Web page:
As the managed care organizations (MCOs) continue to accuse health care providers of fraud, waste, and abuse (FWA), it seems from a recent State Auditor report that, at least, one of the MCOs itself is guilty of the very accusation that they are alleging against providers. See blog. And blog.
There is an old story:
A wolf, passing by, saw some shepherds in a hut eating for their dinner a haunch of mutton. Approaching them, he said: What a clamor you would raise, if I were to do as you are doing!
Men are too apt to condemn in others the very things they practice themselves
The audit findings beg the questions…Is it only Eastpointe? Or all 9 MCOs? How much Medicaid money is lining the pockets of MCO executives, instead of paying for medically necessary services for Medicaid recipients? Beth Wood only audited Eastpointe. Is this only the tip of the iceberg?
According to our State Auditor, Eastpointe former executive has lined his pockets with $547,595+…
Here are the key findings from the NC State Auditor’s report regarding Eastpointe:
- Former CFO facilitated apparent kickbacks totaling $547,595 from two Eastpointe contractors
- Former CFO purchased three vehicles totaling $143,041 without a documented business purpose
- Former CFO purchased $18,600 of equipment for personal use
- Former CFO, Chief Executive Officer (CEO), and other employees used Eastpointe credit cards to make $157,565 of questionable purchases
- Inadequate CEO and area board oversight contributed to operational failures
Eastpointe is one of 9 MCOs in NC charged with managing and supervising Medicaid behavioral health care services. So what do we do when the entity IN CHARGE of managing Medicaid money is mismanaging tax dollars???
Where is the supervision??
Over the last few years, since the MCOs went live across the state, I have seen the MCOs terminate Medicaid providers for no cause, claim providers owed money, penalties, plans of corrections (POC), and/or refuse to contract with providers for reasons as silly as:
- Failing to put shoes on a paraplegic (no feet), because the assessment included that the patient required help dressing;
- Using green ink (a personal favorite) on a service note;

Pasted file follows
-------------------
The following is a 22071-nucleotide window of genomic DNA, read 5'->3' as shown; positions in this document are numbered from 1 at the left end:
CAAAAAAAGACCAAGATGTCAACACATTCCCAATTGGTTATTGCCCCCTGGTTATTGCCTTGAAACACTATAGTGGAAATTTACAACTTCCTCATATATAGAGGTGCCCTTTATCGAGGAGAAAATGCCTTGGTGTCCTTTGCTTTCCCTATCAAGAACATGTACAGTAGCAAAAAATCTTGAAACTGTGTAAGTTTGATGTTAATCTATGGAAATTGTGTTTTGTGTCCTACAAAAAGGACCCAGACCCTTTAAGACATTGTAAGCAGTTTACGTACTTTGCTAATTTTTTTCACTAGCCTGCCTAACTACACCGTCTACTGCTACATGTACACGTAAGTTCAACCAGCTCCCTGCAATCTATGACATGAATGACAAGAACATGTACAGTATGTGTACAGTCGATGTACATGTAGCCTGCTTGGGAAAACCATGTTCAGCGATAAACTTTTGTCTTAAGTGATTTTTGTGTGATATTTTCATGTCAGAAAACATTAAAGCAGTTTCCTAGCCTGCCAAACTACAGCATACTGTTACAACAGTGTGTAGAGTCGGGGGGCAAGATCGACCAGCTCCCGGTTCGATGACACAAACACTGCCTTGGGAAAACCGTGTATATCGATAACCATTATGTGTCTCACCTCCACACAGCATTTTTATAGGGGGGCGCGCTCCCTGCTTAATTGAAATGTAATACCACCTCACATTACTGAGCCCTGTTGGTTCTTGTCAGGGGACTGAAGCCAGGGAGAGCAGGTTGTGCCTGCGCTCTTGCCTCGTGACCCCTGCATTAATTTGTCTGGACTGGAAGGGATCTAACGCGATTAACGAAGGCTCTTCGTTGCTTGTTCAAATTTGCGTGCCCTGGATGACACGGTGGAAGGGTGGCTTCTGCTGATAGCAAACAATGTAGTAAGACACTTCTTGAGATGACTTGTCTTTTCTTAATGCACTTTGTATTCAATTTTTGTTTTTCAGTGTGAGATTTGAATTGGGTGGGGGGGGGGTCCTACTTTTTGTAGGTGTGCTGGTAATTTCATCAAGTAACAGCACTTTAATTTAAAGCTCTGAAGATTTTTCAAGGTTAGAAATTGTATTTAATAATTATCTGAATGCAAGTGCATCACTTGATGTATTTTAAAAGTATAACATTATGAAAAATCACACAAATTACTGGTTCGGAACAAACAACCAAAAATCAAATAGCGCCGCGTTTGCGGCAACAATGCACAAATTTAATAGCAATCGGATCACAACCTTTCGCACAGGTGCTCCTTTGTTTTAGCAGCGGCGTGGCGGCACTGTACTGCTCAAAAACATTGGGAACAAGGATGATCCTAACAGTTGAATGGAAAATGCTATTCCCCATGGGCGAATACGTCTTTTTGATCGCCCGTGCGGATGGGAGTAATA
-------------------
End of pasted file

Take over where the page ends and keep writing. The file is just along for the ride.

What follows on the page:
- Having signatures on service notes that are difficult to read (so the auditors assume that the person doesn’t have the correct licenses).
Here, we have the State Auditor finding that Eastpointe’s former CFO unilaterally hired two contractors to improve Eastpointe’s building (paid for with Eastpointe’s funding), but the former CFO accepting over half a million dollars. This is no green ink! This is no insignificant finding!!
What is Eastpointe’s funding?
As you can see, 72.7% of Eastpointe’s funding is pure Medicaid money. When Eastpointe’s former CFO received $547,595 in kickbacks, 72%, or $394,268.40, should have been used to provide Medicaid behavioral health care services.
These are our tax dollars, people!! These are our tax dollars budgeted to aid our most needy population with behavioral health care services!! These are our tax dollars budgeted to provide psychiatric services, substance abuse services, and services for those with developmental disabilities!!!!
Our State Auditor states in her report, “The former CFO may have violated several state laws including fraud, misrepresentation, and obtaining property by false pretenses.”
Let’s look at a couple of those statutes that may have been violated:
42 U.S. Code § 1320a–7b imposes criminal penalties for acts involving Federal health care programs, and federal dollars pay a portion of our Medicaid program.
North Carolina General Statute § 14-234 states: “No public officer or employee who is involved in making or administering a contract on behalf of a public agency may derive a direct benefit from the contract except as provided in this section, or as otherwise allowed by law.”
The question becomes was the former CFO of Eastpointe, at the time of the receipt of kickbacks a “public officer” or “employee who is involved in making or administrating a contract on behalf of a public agency?” I believe the answer is yes, at least as to the latter.
Here is the point in this blog that my personal views will be aired. I find the former CFO’s behavior significantly opprobrious and reprehensible.
Here we have an MCO which is in charge of behavioral health care for our most vulnerable and needy populations…not just those in poverty, but those in poverty suffering from mental illness, substance abuse, and/or developmental disabilities (MH/SA/DD). Obviously, those Medicaid recipients suffering from MH/SA/DD will not have the means to hire a private attorney to defend their interests. When they receive denials for authorizations or reductions in services, they are defenseless. Sure, some children have strong advocate parents, but, on the whole, those suffering from MH/SA/DD have little to no advocates.
Juxtapose someone sitting in the role of a CFO…a chief financial officer of a company. Think he or she can hire a private attorney?? Think he or she has advocates or means to hire advocates??
How can someone in power abuse that power to the detriment of the under-privileged and sleep at night? I find the State Auditor’s audit findings repugnant beyond comprehension.
We are left with a former CFO who may or may not have committed criminal activity, but, who, at least according to the State Auditor, has received kickbacks. We are left with questions.
Is it only Eastpointe? Or all 9 MCOs? How much Medicaid money is lining the pockets of MCO executives, instead of paying for medically necessary services for Medicaid recipients? Will there be justice?
We can only hope that this audit is a catalyst to consequences.